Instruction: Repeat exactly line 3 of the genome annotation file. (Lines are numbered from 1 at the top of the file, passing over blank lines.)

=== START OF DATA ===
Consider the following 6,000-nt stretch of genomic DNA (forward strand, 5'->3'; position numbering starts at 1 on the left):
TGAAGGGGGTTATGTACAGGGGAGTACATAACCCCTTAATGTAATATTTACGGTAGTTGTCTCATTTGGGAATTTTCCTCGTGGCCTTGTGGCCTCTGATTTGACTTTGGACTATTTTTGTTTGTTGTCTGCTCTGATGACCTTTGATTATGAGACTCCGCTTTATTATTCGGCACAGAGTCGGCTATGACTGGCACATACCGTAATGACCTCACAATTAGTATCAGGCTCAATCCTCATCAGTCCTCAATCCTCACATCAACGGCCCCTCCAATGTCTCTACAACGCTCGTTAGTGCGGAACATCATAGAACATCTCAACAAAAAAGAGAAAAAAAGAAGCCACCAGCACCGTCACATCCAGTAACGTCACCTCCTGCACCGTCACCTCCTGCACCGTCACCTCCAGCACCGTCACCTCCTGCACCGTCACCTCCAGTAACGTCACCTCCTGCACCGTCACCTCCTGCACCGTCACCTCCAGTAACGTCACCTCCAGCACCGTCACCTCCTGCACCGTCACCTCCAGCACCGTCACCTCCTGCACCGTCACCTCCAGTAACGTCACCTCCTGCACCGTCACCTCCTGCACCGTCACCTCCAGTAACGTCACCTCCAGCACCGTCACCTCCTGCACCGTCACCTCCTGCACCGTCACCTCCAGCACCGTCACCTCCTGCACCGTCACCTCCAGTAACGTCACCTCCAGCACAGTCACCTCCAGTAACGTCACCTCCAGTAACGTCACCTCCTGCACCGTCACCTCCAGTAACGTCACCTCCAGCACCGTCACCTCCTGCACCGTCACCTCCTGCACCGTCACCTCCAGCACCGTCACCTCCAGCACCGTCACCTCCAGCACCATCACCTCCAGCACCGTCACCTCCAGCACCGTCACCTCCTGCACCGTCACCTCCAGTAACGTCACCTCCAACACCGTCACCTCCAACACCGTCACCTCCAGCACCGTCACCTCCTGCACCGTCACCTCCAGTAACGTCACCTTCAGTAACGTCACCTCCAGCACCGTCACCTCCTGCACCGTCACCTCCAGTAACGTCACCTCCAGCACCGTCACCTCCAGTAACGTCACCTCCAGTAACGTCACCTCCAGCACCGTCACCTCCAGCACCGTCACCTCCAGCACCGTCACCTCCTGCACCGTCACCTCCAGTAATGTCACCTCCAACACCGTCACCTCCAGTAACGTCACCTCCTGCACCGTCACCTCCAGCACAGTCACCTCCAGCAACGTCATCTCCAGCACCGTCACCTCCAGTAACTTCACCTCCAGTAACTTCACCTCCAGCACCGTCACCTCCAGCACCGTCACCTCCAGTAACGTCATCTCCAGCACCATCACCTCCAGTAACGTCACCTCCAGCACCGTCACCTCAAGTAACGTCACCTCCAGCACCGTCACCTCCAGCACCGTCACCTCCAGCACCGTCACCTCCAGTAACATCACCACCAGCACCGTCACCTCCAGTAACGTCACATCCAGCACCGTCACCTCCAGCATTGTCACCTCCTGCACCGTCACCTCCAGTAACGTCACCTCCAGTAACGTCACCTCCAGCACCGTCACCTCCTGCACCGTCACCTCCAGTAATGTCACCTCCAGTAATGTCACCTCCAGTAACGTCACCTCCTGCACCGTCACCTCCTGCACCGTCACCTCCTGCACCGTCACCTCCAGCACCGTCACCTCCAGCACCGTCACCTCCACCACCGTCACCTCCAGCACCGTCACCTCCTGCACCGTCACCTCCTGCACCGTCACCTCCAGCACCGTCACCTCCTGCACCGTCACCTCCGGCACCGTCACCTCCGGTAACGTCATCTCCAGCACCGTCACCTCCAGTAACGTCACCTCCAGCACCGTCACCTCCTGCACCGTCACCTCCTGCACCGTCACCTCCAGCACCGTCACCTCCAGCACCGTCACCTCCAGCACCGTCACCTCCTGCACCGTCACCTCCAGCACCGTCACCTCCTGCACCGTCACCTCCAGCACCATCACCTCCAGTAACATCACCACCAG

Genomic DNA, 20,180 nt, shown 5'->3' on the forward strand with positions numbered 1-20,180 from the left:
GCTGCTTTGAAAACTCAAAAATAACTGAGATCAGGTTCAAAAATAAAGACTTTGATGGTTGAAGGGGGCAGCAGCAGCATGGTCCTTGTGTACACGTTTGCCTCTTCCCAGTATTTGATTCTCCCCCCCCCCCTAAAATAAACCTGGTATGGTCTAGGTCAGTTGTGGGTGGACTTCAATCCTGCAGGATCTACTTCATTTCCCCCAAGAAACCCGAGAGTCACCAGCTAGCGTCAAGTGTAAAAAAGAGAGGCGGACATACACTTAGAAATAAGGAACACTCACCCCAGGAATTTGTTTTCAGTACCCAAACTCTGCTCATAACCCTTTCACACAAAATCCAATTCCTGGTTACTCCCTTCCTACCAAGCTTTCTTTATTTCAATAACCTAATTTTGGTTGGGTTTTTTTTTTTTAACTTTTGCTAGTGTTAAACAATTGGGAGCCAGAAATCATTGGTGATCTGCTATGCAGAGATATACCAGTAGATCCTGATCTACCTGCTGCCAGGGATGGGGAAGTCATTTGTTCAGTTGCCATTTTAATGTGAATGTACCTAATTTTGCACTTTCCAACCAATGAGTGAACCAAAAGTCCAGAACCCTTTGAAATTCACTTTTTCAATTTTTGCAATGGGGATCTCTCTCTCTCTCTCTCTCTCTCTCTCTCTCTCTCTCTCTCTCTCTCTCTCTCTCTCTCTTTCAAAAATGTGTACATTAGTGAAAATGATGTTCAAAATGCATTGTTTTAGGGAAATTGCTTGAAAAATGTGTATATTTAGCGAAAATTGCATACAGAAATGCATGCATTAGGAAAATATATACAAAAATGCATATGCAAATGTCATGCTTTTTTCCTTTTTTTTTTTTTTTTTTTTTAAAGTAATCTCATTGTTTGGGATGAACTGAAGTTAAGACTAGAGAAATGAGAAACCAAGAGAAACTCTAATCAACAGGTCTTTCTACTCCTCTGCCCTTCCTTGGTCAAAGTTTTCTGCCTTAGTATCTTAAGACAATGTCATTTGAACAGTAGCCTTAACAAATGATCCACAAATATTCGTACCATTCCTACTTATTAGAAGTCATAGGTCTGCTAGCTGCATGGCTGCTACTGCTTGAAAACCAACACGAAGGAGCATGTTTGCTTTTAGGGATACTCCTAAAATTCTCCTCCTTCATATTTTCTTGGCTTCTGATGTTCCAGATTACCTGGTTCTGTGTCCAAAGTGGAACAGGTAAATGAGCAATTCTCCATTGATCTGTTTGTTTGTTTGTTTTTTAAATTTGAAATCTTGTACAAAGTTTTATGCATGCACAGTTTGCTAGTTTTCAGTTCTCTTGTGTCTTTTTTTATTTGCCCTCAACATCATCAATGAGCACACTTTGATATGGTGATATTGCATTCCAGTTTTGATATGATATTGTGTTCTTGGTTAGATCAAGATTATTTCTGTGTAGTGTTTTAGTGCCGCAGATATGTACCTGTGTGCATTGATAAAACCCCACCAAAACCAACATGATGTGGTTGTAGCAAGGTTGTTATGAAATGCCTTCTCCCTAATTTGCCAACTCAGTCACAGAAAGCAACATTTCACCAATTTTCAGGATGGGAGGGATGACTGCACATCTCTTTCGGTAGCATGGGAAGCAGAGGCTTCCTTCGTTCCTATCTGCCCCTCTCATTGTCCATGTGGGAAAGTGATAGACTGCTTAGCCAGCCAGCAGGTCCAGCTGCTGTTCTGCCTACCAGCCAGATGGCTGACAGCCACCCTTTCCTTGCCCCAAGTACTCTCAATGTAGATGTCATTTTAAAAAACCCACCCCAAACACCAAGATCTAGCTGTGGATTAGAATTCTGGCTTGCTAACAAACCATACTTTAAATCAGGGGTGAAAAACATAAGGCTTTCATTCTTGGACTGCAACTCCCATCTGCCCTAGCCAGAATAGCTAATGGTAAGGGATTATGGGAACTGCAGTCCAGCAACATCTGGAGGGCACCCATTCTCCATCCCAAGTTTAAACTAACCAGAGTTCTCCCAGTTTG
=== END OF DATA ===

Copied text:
Genomic DNA, 20,180 nt, shown 5'->3' on the forward strand with positions numbered 1-20,180 from the left: